2. To keep the pace reasonable on the bike while keeping fresh enough for the run seems to pull an average HR of 143.

The course at Shepparton is 3 x 30km laps of very flat terrain. The roads are mainly coarse granular country roads and strong winds are usually expected. There are no hills at all, so it is possible to spend the entire time in a time trial position. I have practised this, but have learnt I will need to get out of the saddle for 30-60 seconds about every 15-20 minutes to keep myself from tightening up too much. Here's the lap by lap plan:

  1. Ease into the first couple of kilometres, get comfortable and find a good cadence letting the heart rate come under control. It is usually all over the place for 10 or so minutes after the swim. Once the heart rate settles hold 140-143bpm for the first lap.
  2. Keep it even. Aim for an average HR of 143, which should mean a range of 142-145bpm.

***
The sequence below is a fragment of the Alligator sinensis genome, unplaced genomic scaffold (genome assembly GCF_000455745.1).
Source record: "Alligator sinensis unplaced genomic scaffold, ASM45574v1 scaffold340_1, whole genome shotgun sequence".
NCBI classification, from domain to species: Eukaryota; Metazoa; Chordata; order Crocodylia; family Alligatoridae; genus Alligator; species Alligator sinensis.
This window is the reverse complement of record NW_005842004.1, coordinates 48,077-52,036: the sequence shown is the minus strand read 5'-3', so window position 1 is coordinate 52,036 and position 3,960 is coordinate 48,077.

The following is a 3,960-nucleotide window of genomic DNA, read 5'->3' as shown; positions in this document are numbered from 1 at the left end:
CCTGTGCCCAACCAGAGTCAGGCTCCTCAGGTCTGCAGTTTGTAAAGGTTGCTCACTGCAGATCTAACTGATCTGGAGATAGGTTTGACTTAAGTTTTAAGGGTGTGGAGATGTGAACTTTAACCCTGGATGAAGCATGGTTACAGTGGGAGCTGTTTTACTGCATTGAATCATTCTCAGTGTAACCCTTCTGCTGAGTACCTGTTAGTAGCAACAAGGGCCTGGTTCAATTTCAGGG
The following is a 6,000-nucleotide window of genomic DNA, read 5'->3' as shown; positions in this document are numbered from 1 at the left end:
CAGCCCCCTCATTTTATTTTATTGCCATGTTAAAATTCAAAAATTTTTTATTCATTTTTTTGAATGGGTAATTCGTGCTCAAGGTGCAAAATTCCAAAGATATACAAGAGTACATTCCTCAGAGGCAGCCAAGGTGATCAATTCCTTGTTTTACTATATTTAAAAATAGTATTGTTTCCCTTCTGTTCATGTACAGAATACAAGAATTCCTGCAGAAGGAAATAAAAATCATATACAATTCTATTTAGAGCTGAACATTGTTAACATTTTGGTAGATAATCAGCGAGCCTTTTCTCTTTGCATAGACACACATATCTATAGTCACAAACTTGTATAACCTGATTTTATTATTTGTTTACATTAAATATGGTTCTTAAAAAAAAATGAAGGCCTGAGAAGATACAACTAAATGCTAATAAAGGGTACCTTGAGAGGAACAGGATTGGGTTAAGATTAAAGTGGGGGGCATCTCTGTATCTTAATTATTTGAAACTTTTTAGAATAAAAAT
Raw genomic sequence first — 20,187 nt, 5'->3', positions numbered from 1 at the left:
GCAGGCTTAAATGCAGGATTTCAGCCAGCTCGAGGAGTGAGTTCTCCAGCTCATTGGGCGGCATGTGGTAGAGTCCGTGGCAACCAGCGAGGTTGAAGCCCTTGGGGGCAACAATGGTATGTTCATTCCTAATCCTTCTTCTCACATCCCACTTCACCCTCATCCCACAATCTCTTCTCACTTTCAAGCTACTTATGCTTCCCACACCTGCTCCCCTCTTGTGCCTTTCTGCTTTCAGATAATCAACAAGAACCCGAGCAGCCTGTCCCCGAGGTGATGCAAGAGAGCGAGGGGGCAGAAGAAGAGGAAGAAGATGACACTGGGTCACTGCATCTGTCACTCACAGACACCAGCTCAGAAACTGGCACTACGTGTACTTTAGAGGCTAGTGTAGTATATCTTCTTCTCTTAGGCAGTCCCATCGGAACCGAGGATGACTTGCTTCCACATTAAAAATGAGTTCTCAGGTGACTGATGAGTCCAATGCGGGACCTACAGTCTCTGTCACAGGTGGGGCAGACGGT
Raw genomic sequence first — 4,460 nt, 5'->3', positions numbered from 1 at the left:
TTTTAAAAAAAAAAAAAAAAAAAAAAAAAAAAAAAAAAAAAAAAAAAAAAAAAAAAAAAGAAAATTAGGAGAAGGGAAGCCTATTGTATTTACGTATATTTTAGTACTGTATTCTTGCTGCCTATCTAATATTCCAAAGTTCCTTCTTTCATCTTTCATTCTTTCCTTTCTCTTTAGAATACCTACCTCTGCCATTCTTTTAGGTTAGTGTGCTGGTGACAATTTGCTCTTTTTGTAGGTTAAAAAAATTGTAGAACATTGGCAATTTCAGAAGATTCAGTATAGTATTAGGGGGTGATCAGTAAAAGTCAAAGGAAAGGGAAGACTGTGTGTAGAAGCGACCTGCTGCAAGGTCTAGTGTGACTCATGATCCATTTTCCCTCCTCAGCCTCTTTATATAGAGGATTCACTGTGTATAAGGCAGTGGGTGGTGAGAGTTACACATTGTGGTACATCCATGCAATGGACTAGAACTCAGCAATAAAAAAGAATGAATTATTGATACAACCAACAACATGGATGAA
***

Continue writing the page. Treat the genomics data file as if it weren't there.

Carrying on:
3. Hold 142-148bpm and over the last 10km drop a gear and pick up the cadence to help the legs for the run.


This is where the work on the bike leg shows up. Too hard or too easy will soon be felt in the legs. The temperature should be peaking (33 degrees Celsius is the projected outlook). Again it's three laps. These are around 7km each, and are predominantly flat, with only a few slight undulations. This is a run course I have always enjoyed which always helps. Here's the plan, again lap by lap.